Researchers from the UPC and ICFO unveil the finite-temperature thermodynamics of a Bose gas

+
Download

Artistic representation of a bosonic ensemble interacting in one dimension. Image: Laure Curci.

A team of researchers from the UPC’s Department of Physics and the Institute of Photonic Sciences (ICFO) develop a new theory to explain the finite temperature properties of bosons in one dimension. The research has been published in the journal Physical Review Research and opens the door to an in-depth understanding of the microscopic nature of Bose gases, which are key for developing future quantum technologies.

Dec 16, 2019

A system of particles moving along one dimension, as is the case with Bose gases, looks deceivingly simple, but it is actually an extremely sophisticated system due to the intricate interplay of thermal motion, collisions and quantum statistics. Understanding the properties of ensembles of bosons with pairwise contact repulsive interactions is crucial for both fundamental research and the development of future quantum technologies, high-critical-temperature superconductors and quantum computers. Similar systems have been experimentally realised since 2004 with ultracold atomic gases.

At very low temperatures, the Luttinger liquid theory provides a unified description of one-dimensional bosonic ensembles in terms of phononic excitations with a linear dispersion. As temperature increases, however, such unified picture breaks down. Higher momenta get explored and the deviation of the spectrum from the simple linear behaviour becomes important. A problem which remained open until now was understanding the microscopic mechanisms ruling the different thermodynamic behaviours for weak and strong interactions.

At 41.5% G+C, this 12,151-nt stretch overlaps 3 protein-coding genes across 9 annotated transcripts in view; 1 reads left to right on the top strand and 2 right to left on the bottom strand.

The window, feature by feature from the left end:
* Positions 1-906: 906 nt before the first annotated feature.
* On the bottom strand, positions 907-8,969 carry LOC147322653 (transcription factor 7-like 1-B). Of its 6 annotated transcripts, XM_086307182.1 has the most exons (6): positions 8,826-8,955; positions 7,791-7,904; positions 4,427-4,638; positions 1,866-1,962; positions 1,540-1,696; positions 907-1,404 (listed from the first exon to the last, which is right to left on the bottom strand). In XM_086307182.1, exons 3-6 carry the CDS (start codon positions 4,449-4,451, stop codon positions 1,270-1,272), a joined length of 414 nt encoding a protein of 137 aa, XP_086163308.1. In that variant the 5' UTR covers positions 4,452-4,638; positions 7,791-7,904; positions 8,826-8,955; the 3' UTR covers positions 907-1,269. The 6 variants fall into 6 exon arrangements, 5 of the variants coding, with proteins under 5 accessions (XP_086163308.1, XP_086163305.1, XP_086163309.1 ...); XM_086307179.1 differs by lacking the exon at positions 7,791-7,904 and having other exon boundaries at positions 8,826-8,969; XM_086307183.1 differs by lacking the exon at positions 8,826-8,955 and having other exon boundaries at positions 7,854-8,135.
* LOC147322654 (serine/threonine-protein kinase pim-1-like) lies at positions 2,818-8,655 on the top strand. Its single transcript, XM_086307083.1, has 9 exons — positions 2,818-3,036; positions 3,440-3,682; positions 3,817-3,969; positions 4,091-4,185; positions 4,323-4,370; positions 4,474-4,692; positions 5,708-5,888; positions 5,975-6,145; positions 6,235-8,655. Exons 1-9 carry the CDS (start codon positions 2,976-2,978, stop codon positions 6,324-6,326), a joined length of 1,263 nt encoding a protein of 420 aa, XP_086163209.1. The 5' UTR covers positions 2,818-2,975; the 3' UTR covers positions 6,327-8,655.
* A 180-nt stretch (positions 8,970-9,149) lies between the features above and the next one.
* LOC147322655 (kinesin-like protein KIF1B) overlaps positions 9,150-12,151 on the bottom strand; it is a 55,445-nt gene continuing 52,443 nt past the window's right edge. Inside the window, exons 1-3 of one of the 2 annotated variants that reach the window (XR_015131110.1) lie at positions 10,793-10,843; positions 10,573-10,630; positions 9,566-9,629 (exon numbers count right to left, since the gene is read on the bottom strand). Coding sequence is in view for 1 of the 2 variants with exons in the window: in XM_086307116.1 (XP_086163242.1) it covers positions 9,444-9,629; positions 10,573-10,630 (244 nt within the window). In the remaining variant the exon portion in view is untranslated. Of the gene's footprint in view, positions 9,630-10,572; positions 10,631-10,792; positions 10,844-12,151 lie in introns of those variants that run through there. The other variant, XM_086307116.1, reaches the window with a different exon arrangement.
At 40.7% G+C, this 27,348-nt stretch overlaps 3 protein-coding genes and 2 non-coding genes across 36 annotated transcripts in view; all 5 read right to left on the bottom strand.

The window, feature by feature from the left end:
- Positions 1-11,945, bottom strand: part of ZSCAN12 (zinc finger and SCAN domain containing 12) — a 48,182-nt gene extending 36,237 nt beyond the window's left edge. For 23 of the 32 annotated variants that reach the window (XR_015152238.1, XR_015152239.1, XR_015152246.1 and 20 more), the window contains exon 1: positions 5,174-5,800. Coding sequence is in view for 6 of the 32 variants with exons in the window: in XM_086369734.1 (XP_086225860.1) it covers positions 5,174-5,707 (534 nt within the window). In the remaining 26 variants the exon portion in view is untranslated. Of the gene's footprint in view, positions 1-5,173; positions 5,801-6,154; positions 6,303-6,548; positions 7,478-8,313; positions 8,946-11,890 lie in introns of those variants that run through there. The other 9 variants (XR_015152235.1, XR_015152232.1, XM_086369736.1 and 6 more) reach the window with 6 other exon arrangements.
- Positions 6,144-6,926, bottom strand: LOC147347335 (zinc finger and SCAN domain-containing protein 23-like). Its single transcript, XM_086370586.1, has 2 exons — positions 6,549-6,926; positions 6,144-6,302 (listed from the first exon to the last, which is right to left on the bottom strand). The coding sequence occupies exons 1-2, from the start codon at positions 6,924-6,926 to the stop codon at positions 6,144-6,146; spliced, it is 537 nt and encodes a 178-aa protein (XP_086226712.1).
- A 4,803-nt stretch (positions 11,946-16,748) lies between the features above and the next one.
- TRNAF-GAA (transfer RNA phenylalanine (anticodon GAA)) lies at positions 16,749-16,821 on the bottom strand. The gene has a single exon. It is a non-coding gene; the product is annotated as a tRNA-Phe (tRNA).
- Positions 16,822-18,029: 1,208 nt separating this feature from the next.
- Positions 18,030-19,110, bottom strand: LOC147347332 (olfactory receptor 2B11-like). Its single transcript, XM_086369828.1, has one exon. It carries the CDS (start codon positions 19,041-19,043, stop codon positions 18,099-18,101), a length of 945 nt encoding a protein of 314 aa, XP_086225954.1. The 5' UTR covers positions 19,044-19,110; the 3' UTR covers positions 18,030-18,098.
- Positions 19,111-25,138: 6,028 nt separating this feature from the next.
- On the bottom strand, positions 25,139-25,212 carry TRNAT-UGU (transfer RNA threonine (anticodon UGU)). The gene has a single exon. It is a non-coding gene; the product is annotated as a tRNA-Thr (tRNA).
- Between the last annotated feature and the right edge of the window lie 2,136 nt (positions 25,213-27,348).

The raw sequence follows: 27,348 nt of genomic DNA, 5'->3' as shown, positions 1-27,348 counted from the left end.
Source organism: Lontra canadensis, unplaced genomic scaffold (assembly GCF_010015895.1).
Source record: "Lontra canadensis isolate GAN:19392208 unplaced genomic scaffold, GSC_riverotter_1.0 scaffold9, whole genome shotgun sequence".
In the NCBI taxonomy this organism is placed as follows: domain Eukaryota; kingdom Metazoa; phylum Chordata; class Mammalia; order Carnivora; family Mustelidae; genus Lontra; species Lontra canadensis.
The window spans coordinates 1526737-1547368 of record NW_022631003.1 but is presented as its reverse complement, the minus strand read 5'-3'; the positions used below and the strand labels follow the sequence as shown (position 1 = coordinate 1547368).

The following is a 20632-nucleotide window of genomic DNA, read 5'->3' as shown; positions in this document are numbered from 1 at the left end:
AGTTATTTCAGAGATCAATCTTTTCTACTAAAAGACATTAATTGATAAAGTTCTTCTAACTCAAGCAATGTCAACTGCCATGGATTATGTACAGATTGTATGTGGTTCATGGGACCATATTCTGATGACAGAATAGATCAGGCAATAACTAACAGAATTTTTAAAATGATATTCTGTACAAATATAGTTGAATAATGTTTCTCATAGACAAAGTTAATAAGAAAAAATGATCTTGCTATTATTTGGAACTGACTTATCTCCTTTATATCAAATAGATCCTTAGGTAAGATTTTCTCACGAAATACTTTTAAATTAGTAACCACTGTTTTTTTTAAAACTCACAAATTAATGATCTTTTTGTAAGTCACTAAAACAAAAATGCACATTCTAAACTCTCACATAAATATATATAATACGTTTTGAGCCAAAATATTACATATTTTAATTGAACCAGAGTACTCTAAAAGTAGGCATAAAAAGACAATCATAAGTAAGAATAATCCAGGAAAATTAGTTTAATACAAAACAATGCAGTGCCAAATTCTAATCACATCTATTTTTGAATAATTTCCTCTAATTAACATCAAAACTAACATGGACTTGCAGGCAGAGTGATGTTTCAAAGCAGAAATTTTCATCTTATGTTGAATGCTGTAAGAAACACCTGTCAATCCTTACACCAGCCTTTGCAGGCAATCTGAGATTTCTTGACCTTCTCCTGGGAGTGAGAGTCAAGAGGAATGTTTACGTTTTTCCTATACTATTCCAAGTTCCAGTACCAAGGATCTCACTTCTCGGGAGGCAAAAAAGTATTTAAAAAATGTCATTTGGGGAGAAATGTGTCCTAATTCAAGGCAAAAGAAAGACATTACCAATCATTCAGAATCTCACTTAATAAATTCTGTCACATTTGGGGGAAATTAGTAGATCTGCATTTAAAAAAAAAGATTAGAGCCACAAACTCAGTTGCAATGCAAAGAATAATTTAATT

A study published in Physical Review Research, which is the result of a tight collaboration between the Universitat Politècnica de Catalunya · BarcelonaTech (UPC) and the Institute of Photonic Sciences (ICFO), a university research institute affiliated to the UPC, demonstrated that for weak interactions the finite temperature contributions to the thermodynamic variables can be used to describe gas in terms of a set of non-interacting fictitious particles. In the strongly-interacting regime, their thermal properties instead naturally emerge from the approximation of interactions between bosons as if they were hard spheres.

This study, conducted by the researchers from the UPC’s Barcelona Quantum Monte Carlo research group and the Department of Physics Giulia De Rosi, Pietro Massignan and Grigori Astrakharchik and the ICREA researcher at ICFO Maciej Lewenstein, will stimulate further investigations aimed to characterise the microscopic nature of one-dimensional Bose gases. These predictions apply to different quantum systems, such as helium fluids, quantum mixtures and impurities immersed in a quantum bath.